Tracy Nelson, a professor in the CSU Department of Health and Exercise Science, has been named director of the Colorado School of Public Health at CSU.
Beginning July 1, Nelson will succeed Lorann Stallones, who has served in the director position since 2007.
“This is an exciting time for the program, having celebrated a 10- year anniversary last year, and thinking ahead to the next 10 years,” Nelson said. “I am excited to work with our ever-growing faculty in the Colorado School of Public Health to best serve our students, and to more formally grow our public health research initiatives as well as our community engagement. Dr. Stallones has done a wonderful job over the last 12 years building the program at CSU, and it is an honor to continue this work.”
During Stallones’ leadership, the Colorado School of Public Health has been accredited by the Council on Education in Public Health twice, and the school’s CSU enrollment has grown from four students to more than 100, with more than 250 MPH graduates. She will return to her position as professor in the Department of Psychology at CSU and will continue to serve as faculty advisor to MPH students in the Animals, People and the Environment and Global Health and Health Disparities concentrations and will teach courses in the public health program.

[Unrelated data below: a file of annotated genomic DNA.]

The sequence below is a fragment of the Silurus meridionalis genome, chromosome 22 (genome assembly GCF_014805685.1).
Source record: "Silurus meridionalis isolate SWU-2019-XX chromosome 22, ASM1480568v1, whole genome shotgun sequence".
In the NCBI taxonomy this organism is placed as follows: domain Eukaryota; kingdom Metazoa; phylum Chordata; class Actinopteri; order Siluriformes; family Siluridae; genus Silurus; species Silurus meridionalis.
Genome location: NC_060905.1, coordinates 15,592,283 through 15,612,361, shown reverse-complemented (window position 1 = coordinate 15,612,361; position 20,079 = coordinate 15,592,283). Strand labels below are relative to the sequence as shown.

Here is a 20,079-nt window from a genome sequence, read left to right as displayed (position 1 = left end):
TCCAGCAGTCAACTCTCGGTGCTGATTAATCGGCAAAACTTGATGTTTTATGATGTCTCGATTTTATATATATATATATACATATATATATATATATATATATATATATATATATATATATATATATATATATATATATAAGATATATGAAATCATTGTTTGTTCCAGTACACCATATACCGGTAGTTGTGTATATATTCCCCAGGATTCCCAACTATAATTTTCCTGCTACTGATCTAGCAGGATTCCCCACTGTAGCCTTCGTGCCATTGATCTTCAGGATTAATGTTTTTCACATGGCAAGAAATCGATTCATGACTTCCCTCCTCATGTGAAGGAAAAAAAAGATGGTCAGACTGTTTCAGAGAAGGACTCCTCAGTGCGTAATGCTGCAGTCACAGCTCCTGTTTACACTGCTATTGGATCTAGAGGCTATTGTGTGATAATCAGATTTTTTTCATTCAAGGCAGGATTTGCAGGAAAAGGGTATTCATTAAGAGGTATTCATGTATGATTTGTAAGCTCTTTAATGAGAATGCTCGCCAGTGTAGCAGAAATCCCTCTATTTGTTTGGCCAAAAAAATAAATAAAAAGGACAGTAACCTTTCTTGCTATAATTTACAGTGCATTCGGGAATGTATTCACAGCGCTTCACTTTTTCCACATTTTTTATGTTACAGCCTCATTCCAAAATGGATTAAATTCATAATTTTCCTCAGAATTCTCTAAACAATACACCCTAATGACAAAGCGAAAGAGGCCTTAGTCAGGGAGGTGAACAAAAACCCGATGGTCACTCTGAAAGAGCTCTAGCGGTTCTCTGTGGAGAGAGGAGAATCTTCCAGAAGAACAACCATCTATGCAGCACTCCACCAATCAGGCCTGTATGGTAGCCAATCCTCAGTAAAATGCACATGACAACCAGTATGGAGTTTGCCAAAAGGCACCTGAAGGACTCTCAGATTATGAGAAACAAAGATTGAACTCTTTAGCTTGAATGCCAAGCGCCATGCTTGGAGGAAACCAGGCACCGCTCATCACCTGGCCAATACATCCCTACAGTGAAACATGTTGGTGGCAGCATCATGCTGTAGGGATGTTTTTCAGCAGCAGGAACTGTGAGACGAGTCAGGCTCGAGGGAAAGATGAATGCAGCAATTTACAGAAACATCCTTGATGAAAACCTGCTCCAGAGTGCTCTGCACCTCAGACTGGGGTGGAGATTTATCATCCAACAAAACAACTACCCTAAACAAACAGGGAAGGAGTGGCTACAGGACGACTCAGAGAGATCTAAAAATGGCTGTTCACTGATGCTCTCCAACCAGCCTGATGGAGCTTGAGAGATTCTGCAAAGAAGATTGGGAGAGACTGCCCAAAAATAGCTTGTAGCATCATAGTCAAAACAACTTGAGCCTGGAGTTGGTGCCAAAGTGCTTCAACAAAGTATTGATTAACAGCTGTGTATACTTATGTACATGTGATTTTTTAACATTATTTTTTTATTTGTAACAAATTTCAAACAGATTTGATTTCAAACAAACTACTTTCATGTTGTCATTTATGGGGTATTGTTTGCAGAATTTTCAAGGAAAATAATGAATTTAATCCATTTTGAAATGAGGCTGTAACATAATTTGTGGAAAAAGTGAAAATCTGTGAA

Nelson has been involved with the Colorado School of Public Health since early discussions for the school began in 2006. She became the associate director of the ColoradoSPH at CSU in 2011 and served as the lead faculty member for the Physical Activity and Healthy Lifestyles concentration for seven years, and currently serves as the lead for Epidemiology.
She has a background in biobehavioral health as well as cardiovascular epidemiology. Her research has focused on genetic and environmental risk factors and chronic disease outcomes, most recently she has worked with communities to evaluate and improve interventions to decrease community-level chronic disease risk. Another focus area of her research includes working with United States Special Operators to consider biobehavioral influences on performance and health.